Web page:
For example, can she discuss events that happened before their agreement or after their breakup last October? What about information she learned about Woods from others?

She is also arguing that the contract covers only her work relationship with Woods, not their personal matters.

In her unlawful eviction lawsuit against the trust, she is basing her $30 million claim on how much it would cost to rent a property like Woods’ beachfront mansion north of Palm Beach for six years of residence she was allegedly promised by the golfer and then denied.

Before they dated, Woods hired Herman in 2014 to help develop and then operate the golfer’s The Woods sports bar and restaurant in nearby Jupiter — but they do not agree when their romantic relationship and cohabitation began.

Herman says in her court filings that their romantic relationship began in 2015 and that in late 2016 she moved into Woods’ nearly 30,000-square-foot mansion in the ritzy Hobe Sound community. She says that in 2017, Woods verbally promised she could live there at least 11 more years.

Woods, in his court documents, says their romantic relationship began in 2017, shortly before she moved in with him that August — about the time the disputed nondisclosure agreement was signed.

In March 2017, the golf star had placed the mansion into the Jupiter Island Irrevocable Homestead Trust, an entity he created that has only himself and his two children as beneficiaries.

Court documents filed by Woods’ attorneys on Monday include an August 2017 email exchange between Herman and Christopher Hubman, the chief financial officer of Tiger Woods Ventures. Herman says she will sign the nondisclosure agreement but expresses concern about how her romantic and professional lives are now intertwined.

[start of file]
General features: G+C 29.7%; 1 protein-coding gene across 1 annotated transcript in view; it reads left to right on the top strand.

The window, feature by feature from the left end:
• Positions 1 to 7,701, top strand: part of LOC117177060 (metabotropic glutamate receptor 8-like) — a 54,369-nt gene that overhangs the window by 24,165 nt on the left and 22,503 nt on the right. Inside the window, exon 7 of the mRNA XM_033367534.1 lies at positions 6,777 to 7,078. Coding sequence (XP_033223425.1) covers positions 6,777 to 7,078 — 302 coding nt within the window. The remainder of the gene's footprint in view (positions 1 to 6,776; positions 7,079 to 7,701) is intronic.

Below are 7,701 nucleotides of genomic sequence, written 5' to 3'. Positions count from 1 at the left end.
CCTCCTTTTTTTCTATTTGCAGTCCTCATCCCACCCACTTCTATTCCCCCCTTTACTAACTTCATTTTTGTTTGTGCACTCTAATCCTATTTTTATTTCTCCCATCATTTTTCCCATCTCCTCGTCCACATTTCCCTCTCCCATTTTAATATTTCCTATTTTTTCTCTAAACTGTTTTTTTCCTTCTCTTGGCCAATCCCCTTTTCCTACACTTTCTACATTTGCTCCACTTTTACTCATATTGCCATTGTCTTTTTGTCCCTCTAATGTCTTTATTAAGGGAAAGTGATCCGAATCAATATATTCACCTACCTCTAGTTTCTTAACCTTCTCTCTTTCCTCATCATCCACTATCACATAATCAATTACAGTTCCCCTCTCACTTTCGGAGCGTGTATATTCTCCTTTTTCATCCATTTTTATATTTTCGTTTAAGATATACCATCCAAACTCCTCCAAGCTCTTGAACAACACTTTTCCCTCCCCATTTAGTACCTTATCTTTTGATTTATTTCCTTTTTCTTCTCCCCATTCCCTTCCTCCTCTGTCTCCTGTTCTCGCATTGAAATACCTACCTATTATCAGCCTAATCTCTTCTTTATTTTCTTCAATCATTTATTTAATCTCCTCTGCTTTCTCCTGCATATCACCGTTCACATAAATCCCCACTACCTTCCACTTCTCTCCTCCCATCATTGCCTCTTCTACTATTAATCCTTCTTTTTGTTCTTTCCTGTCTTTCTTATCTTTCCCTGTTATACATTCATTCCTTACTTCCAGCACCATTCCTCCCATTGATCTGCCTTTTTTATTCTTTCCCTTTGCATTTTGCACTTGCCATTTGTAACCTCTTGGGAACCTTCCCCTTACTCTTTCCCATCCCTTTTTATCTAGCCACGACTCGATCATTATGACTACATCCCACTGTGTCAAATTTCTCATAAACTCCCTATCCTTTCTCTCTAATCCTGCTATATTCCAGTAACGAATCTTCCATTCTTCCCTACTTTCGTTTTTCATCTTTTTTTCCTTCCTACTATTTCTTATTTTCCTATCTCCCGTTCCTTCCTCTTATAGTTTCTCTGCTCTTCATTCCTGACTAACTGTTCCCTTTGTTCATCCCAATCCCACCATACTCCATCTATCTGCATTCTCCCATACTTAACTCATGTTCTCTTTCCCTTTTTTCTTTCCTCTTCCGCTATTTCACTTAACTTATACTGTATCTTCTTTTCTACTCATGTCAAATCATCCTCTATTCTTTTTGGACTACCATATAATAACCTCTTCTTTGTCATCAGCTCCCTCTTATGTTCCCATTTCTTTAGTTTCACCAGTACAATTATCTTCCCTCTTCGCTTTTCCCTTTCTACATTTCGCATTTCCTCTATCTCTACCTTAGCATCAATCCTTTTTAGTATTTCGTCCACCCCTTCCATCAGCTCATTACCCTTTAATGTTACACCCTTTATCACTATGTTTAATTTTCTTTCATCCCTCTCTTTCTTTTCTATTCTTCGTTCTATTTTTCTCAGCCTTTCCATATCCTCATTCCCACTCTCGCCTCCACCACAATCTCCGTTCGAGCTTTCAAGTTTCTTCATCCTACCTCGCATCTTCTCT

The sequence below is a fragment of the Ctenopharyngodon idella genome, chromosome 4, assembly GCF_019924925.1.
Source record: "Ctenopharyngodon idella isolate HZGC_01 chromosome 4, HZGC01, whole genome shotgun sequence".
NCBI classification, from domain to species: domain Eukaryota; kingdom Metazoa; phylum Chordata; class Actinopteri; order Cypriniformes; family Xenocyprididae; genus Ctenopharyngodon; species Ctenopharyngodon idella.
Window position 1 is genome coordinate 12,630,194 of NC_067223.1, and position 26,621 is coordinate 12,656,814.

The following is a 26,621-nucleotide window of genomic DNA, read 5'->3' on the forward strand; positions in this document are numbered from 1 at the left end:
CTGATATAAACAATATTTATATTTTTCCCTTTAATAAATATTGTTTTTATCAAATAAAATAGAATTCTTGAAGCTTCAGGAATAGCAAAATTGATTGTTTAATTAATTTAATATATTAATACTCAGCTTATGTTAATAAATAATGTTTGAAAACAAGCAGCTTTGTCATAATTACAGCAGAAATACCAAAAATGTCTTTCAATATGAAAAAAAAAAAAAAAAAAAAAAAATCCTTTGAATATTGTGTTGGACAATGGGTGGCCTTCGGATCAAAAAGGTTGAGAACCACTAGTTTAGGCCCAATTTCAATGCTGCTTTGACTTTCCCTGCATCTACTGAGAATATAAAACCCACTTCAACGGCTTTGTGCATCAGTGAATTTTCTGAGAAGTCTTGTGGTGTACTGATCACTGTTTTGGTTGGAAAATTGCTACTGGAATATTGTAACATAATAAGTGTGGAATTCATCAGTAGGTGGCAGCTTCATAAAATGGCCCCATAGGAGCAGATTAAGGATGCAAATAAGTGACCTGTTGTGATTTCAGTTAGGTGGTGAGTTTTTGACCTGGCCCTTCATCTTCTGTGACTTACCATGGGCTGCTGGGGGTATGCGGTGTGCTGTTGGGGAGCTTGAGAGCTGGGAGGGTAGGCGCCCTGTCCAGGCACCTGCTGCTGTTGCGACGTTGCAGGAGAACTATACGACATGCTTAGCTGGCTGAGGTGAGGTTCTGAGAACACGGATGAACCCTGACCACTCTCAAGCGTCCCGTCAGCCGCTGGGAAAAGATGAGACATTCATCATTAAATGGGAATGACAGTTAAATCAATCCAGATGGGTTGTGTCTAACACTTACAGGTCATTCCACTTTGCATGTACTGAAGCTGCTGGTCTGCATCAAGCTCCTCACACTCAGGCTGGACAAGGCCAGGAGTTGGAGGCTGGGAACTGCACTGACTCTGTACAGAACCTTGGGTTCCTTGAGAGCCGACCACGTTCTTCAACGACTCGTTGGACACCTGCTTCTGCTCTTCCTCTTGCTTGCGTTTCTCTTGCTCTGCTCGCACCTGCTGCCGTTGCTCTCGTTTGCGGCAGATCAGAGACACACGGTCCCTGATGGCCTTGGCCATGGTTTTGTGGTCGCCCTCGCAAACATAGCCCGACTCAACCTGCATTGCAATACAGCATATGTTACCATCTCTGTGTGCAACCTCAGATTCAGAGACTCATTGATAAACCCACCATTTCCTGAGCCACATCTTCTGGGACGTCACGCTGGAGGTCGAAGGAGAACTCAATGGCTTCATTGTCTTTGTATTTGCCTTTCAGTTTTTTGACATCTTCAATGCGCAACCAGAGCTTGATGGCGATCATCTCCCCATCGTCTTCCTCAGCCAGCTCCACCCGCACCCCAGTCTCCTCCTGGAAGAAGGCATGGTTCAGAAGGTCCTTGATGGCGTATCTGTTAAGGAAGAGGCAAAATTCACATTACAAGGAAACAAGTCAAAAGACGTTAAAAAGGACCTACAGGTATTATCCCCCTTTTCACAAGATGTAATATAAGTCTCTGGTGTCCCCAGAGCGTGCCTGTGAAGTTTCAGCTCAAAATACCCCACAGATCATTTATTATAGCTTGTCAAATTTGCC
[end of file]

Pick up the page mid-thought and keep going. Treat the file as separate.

“My only concern is if by chance TW does something that brings our relationship to an end, do I automatically [lose] my job?” she wrote. “I don’t have any problem with what’s in the document because I wouldn’t go public or use anything I know to hurt him or the kids but with my whole life in his hands now I would want to have some kind of control over my future in the business.

“If something happened 5-10 years down the road I don’t want to be in my 40s, heartbroken and jobless,” she wrote.

Herman says Woods pressured her to quit the job in 2020 so she could spend more time taking care of him and his children.

The Western Journal has reviewed this Associated Press story and may have altered it prior to publication to ensure that it meets our editorial standards.

Truth and Accuracy

Submit a Correction →

We are committed to truth and accuracy in all of our journalism. Read our editorial standards.

, , , , , ,
The Associated Press is an independent, not-for-profit news cooperative headquartered in New York City. Their teams in over 100 countries tell the world’s stories, from breaking news to investigative reporting. They provide content and services to help engage audiences worldwide, working with companies of all types, from broadcasters to brands. Photo credit: @AP on Twitter
The Associated Press was the first private sector organization in the U.S. to operate on a national scale. Over the past 170 years, they have been first to inform the world of many of history's most important moments, from the assassination of Abraham Lincoln and the bombing of Pearl Harbor to the fall of the Shah of Iran and the death of Pope John Paul.

Today, they operate in 263 locations in more than 100 countries relaying breaking news, covering war and conflict and producing enterprise reports that tell the world's stories.
New York City